Florida beaches see nearly 800 tons of dead fish, washed up on marine life


The Tampa Bay-St. The Petersburg area of ​​Florida has nearly 800 tons of a particularly smelly problem.

Thousands of dead fish and marine life have washed up on area beaches largely due to the red tide caused by toxic algal blooms.


According to the mayor of St. Petersburg, Rick Kriseman, the authorities are working to alleviate the problem.

“Almost 800 tonnes now. We will ignore the policy of the governor’s office and continue to work with other state and county officials to get these fish out of the water,” he tweeted the week. last.

According to Kriseman and other critics, Gov. Ron DeSantis downplayed the seriousness of the threat, and a spokesperson for the governor suggested that Kriseman had “deliberately lied” about the need for state aid, according to the Gov. Tampa Bay Times.

DeSantis claimed to be aware of the case, working with the Florida Department of Environmental Protection to respond.

“My administration and @FLDEPNews have committed over $ 2 million to respond to the red tide in Tampa Bay. Clean-up efforts are underway and @MyFWC has improved surveillance efforts by 165% year-on-year. other, ”DeSantis tweeted on Sunday. “We will continue to work with local governments to provide assistance and identify ways to mitigate the red tide.”

“It’s everyone on the bridge to protect Tampa Bay. DEP and @MyFWC have stepped up water monitoring in the greater Tampa Bay area,” the Florida Department of Environmental Protection wrote in a separate article.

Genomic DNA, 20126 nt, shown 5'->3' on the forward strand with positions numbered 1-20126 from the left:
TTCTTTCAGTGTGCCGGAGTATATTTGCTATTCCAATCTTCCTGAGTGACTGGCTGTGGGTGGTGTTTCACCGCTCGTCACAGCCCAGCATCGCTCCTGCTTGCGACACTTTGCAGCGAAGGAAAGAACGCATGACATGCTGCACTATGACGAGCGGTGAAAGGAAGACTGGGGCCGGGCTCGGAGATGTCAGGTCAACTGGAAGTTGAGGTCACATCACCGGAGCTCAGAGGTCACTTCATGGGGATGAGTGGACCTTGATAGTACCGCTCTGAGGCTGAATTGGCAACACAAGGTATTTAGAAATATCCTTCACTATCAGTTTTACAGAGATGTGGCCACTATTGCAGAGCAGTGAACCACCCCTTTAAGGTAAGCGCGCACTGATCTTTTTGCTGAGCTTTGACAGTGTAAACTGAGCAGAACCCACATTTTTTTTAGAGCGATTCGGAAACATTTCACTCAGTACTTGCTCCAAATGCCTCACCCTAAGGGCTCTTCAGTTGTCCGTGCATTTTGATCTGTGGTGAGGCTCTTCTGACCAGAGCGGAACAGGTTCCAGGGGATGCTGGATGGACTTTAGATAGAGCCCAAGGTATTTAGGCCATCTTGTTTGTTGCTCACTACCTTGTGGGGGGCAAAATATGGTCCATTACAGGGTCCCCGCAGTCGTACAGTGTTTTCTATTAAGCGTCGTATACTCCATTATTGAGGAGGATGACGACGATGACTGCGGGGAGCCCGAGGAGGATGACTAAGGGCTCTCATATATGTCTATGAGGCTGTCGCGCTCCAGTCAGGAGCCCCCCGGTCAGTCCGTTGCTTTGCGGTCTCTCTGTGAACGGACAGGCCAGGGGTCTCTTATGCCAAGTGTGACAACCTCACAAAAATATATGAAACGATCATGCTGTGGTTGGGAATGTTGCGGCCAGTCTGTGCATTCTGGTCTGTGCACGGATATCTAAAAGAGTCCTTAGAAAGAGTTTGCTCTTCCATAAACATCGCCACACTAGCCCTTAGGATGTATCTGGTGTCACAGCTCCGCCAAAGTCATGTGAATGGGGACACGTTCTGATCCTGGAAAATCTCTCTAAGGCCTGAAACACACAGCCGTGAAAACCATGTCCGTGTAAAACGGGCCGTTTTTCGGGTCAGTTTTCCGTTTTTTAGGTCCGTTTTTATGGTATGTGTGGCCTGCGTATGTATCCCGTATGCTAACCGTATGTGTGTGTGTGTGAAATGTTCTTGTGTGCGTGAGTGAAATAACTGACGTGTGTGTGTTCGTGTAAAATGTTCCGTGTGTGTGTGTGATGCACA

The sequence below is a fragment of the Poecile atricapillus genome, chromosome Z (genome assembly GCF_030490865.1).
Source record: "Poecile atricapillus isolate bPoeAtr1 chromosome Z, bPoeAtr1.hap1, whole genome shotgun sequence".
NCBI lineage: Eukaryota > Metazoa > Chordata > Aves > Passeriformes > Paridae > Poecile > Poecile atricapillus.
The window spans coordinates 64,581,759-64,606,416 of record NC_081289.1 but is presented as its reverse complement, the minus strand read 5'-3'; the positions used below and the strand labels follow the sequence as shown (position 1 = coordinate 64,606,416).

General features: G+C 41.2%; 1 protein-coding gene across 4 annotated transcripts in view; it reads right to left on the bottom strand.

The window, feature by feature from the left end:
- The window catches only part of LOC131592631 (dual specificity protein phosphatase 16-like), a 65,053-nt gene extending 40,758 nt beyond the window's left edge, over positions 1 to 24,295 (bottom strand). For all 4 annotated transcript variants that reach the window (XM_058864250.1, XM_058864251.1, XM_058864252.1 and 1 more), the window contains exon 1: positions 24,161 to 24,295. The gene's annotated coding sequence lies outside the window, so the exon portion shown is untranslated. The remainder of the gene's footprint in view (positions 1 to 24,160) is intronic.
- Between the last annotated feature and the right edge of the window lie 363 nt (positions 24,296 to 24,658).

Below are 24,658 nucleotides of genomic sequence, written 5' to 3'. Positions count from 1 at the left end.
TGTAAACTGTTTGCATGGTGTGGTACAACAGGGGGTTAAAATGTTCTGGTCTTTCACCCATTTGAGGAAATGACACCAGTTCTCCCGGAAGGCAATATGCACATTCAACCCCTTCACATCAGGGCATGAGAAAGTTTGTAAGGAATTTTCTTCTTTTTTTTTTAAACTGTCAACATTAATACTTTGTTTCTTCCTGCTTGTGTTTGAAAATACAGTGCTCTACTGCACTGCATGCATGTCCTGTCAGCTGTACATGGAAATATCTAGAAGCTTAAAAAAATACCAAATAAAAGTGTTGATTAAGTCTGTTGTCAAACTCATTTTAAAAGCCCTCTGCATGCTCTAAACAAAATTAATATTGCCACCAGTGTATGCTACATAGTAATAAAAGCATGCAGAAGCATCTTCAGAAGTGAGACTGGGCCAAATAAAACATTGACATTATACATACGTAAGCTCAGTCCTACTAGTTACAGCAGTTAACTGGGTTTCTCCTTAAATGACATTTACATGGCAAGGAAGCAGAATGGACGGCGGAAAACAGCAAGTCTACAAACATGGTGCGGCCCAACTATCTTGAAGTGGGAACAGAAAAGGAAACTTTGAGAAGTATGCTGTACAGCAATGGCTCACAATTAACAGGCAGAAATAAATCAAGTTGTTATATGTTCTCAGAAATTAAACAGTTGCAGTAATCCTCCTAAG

However, many still want DeSantis to declare a state of emergency to help free up resources for the region, and the St. Petersburg city council has passed a resolution calling for a declaration of emergency.

DeSantis refused, saying a statewide emergency order was not necessary because there were sufficient funds available from the State Department of Environmental Protection.

More than 100 people gathered to protest this weekend on the St. Petersburg waterfront, calling on waterway polluters.

Although algae blooms can occur naturally, NPR said blooms are rarely seen in the summer and in the Tampa Bay area.

Warmer waters, a change in salinity, more carbon dioxide, changes in precipitation and sea level rise all help provide a hospitable environment for flowers, according to the Environmental Protection Agency.

The reason for fish mortality is the subject of debate – although Tropical Storm Elsa recently whipped the coasts of Florida.

Scientists are studying though the rapid spread of red tide blooms is tied to the state’s decision to pump 215 million gallons of polluted sewage into Tampa Bay last spring.

A spokeswoman for the Florida Fish and Wildlife Conservation Commission previously said the Piney Point spill did not cause a red tide in Tampa Bay, but it may have made conditions worse.


Fish deaths and red tide outbreaks are also reported in Manatee and Sarasota counties.

Notably, the red tide can cause breathing problems in some people, especially those with existing conditions such as asthma, emphysema, and bronchitis.

The Associated Press contributed to this report.

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